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more about Torticollis


  • A condition characterized by a tilting of the head to one side due to a shortening of the neck muscles (sternocleidomastoid muscle).

  • Torticollis occurs at birth or within the first 2 months of life.  The right side is commonly affected
  • Head tilts to one side
  • Rotation of the face and chin to the opposite side
  • Lump (sternocleidomastoid mass) or swelling may be seen in the affected neck muscles, which usually resolves itself by 3 months of age
  • The head cannot be straightened due to a decreased range of motion in the neck muscles.
  • Facial asymmetry occurs in cases of longstanding torticollis.  The affected side of the face may become flat.

  • The exact cause is uncertain, but there are several theories.
  • Birth trauma -- it is believed that torticollis occurs as a result of a stretching or a tear of the neck muscles during delivery.  As the hematoma and swelling subside, a scar tissue forms within the muscle, causing the muscle to shorten.
  • Abnormal position of the head in the uterus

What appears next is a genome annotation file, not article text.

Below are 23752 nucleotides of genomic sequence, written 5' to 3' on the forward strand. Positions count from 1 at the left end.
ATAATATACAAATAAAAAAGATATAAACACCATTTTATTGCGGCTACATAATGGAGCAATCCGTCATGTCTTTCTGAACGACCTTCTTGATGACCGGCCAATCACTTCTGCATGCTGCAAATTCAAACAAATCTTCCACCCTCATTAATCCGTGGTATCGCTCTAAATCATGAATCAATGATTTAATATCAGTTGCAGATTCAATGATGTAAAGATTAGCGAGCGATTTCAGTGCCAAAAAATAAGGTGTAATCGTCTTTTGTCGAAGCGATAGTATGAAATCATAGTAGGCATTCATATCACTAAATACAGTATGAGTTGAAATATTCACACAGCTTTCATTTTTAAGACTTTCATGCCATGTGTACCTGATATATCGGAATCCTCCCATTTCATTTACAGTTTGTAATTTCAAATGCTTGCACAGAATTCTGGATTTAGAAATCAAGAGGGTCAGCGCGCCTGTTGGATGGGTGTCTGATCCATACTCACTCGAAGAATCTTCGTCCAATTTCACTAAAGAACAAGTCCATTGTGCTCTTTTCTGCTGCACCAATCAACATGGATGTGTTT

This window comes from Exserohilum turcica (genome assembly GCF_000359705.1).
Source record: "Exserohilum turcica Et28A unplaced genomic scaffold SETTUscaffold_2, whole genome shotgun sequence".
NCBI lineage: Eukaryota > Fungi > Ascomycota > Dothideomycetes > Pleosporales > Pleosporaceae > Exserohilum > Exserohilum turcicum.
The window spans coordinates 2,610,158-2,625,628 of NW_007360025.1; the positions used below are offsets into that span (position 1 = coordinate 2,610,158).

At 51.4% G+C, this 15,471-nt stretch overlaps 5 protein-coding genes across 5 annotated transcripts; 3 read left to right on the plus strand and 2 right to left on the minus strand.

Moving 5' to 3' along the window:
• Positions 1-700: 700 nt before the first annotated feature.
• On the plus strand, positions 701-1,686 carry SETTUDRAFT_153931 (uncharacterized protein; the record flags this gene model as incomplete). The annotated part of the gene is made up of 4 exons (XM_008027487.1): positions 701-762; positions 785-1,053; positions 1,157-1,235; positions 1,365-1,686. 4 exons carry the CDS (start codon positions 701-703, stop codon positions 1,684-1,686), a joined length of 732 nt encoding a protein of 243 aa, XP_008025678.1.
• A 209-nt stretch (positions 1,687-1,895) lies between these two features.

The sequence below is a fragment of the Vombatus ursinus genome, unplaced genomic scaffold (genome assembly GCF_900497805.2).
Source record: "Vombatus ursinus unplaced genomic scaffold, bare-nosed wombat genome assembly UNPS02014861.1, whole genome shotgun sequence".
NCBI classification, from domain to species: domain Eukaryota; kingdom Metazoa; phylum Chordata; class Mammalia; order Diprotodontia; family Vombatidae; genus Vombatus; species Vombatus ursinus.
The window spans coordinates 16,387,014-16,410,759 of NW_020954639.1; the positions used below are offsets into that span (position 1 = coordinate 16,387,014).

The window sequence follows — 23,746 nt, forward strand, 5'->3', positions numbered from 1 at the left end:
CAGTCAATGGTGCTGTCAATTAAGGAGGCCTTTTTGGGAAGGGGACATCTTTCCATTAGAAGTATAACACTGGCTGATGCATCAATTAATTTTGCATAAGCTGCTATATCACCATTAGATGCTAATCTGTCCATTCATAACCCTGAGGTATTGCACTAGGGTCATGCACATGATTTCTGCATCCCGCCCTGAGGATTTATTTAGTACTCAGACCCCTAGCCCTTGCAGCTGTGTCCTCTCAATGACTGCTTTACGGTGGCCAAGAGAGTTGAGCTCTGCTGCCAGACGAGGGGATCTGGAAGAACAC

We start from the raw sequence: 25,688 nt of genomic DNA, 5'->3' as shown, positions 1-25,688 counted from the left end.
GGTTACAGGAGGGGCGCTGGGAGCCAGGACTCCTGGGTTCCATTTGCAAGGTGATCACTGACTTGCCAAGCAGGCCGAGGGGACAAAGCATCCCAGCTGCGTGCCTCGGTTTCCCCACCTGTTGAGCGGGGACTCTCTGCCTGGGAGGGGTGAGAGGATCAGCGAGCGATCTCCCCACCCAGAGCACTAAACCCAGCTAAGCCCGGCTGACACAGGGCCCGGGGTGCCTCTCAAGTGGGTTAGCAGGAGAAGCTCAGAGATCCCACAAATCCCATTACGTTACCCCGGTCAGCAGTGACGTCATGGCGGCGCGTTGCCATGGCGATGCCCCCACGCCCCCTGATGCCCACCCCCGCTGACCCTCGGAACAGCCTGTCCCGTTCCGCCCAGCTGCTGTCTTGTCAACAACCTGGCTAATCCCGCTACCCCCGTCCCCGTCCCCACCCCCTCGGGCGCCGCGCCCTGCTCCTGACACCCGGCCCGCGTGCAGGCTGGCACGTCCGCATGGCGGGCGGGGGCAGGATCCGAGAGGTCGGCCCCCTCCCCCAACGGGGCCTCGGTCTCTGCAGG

• History and physical examination.
  • There are other conditions that result in torticollis, such as vertebral abnormalities or spinal cord abnormalities.  If other causes of torticollis are suspected after a physical examination, additional examinations may be required such as X-Rays or MRI scans.
  • Hip X-Rays or Ultrasound exams are needed because hip dysplasia can be present about in about 20% of the cases.

  • Stretching exercises of the neck muscles should be done 3 to 6 times a day.
  • In young children, encourage head turning to stretch the contracted muscles by using the child's favorite toy to attract their attention.  Padding a car seat on the affected side
  • If physical therapy doesn't work, then a surgical release of the contracted muscles may be required.

  • Most of the torticollis is resolved with stretching exercises.   Early diagnosis and treatment is important in avoiding permanent deformities.

more about Torticollis

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